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Superconductivity is a macroscopic quantum effect that was first discovered by the Dutch physicist Heike Kamerlingh Onnes in 1911. Kamerlingh Onnes was studying the electrical resistance of mercury at low temperatures and found that at about 2 Kelvin (-267.15 °C) the resistance abruptly dropped to zero.

In ordinary conductors, electrical resistance lowers as the temperature decreases, but it never reaches zero because the electrons collide with each other. Yet an electric current flowing in a loop of mercury wire could potentially maintain a current forever, with no applied voltage - although you would have to provide the energy to keep it cool - and so mercury was dubbed a superconductor.

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Room Temperature Superconductors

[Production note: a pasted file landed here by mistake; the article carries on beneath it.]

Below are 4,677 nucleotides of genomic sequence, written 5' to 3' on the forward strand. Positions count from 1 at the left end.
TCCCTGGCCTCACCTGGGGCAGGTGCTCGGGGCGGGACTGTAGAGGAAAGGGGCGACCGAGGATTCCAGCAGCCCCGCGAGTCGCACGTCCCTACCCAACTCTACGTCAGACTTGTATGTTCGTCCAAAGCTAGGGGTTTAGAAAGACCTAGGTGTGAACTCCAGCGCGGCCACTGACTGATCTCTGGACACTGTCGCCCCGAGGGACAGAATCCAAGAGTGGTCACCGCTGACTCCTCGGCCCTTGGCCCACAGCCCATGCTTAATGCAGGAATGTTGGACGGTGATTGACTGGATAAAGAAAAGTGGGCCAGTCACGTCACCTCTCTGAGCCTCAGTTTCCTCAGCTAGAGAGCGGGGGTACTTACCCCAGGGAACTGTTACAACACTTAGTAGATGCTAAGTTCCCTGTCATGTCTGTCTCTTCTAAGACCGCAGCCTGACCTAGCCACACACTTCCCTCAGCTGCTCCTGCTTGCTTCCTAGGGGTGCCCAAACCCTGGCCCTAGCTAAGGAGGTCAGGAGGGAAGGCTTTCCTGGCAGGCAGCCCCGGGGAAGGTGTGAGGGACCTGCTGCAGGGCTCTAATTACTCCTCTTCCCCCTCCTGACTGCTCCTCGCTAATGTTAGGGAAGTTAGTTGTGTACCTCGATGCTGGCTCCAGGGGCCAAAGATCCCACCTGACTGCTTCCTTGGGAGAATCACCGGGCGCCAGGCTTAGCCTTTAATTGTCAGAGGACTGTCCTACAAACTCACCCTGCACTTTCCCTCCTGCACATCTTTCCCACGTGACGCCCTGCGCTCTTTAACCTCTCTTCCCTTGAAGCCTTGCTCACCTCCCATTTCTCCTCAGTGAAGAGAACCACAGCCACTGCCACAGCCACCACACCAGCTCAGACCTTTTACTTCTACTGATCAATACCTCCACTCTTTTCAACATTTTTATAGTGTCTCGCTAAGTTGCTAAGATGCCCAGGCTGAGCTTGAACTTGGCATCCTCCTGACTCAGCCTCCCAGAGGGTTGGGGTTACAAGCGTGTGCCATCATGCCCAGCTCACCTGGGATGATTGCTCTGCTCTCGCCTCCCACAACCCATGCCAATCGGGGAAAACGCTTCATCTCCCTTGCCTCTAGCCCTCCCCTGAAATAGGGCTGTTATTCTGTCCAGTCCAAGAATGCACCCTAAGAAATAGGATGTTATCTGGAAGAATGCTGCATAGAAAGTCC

Superconductivity till now has been observed only at extremely low temperatures, near absolute 0 Kelvin. Which makes their practical applications very difficult.

Room level superconductors is the holy grail of Physics which has eluded us till now.

Some room level superconductors have been made but they have extreme energy or pressure requirements.

But should mankind be able to create room temperature superconductors. It will immediately create breakthroughs in ...

Magnetic Resonance Imaging (MRI)
Particle Accelerators
Electric Power Transmission
Electric Generators
Magnetic Levitation (Maglev) Trains
Energy Storage
Quantum Computing
Scientific Research
Magnetic Resonance Spectroscopy
Electromagnetic Shields
Fusion Energy

*** Using Automatski' 300+ Qubit Quantum Simulators we can design, simulate and create Room Temperature Superconductors "Today"

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